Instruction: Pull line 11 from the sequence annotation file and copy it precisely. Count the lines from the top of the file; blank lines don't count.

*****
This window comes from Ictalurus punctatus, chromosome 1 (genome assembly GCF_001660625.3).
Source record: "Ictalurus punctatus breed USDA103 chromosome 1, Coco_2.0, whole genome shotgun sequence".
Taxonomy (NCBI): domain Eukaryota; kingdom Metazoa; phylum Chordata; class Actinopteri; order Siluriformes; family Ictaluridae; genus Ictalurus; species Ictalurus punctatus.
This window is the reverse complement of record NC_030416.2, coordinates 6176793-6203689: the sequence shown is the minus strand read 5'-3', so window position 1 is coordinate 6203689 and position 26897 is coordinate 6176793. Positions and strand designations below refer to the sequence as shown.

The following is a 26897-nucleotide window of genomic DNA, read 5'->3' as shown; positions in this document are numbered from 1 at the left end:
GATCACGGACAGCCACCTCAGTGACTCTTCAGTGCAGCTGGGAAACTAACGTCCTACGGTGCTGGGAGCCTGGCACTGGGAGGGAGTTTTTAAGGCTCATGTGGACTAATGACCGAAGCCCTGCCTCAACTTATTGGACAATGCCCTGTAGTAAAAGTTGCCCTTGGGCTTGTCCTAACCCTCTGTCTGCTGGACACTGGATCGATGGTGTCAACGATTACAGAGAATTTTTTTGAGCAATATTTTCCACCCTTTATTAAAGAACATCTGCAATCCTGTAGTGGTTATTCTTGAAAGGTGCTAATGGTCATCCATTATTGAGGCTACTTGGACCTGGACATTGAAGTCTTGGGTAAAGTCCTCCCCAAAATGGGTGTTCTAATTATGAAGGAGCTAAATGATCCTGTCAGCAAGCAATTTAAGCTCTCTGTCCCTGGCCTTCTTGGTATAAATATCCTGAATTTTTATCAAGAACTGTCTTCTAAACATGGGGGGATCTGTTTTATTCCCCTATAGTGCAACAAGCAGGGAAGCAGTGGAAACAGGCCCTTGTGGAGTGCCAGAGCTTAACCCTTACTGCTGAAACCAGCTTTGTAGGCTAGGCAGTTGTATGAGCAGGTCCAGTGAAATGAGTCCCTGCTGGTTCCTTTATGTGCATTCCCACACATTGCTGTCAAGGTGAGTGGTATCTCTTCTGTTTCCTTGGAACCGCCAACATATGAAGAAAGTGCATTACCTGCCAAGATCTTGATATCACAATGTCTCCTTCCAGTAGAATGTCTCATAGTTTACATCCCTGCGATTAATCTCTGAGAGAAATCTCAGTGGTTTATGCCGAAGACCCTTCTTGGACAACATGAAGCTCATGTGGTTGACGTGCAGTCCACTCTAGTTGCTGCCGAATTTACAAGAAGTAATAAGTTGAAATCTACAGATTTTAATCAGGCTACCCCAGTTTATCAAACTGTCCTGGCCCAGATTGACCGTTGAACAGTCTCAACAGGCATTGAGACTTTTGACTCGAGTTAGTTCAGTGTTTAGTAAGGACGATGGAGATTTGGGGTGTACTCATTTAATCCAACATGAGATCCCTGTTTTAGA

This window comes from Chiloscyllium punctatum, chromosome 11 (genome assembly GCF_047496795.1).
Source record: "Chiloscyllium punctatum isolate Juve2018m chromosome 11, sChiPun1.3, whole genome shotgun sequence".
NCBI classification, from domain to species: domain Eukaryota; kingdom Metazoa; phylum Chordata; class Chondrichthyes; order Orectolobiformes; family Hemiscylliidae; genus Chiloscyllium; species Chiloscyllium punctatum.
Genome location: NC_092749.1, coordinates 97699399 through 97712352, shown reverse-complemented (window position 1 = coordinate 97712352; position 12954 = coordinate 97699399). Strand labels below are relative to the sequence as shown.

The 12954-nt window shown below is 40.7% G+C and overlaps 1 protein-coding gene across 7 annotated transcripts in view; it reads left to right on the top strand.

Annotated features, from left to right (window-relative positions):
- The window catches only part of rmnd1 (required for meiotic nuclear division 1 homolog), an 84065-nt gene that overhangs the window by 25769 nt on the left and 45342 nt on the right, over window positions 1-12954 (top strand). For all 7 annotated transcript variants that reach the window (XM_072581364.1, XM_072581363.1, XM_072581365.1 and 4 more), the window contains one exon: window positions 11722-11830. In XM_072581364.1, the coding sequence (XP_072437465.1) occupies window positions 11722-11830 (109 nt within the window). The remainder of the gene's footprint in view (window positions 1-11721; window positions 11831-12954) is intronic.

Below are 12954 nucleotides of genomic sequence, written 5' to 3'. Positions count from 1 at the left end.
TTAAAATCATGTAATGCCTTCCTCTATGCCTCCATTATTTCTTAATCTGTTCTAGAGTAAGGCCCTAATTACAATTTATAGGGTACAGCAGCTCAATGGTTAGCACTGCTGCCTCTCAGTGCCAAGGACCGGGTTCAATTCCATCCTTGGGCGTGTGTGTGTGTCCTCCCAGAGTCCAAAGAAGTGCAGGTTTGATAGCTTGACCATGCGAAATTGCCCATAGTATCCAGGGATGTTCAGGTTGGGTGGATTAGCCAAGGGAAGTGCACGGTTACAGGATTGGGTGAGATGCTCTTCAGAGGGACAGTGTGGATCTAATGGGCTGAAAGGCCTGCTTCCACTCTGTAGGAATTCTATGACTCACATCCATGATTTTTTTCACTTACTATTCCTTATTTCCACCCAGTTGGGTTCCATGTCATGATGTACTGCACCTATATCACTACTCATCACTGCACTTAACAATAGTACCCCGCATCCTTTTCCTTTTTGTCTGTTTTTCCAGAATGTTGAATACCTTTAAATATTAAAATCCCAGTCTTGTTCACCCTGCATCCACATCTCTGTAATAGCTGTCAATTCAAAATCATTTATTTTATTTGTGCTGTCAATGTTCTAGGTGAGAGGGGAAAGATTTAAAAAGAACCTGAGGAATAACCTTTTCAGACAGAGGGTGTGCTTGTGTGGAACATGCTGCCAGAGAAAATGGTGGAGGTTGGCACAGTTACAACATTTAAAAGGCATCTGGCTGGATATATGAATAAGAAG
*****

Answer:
The 12954-nt window shown below is 40.7% G+C and overlaps 1 protein-coding gene across 7 annotated transcripts in view; it reads left to right on the top strand.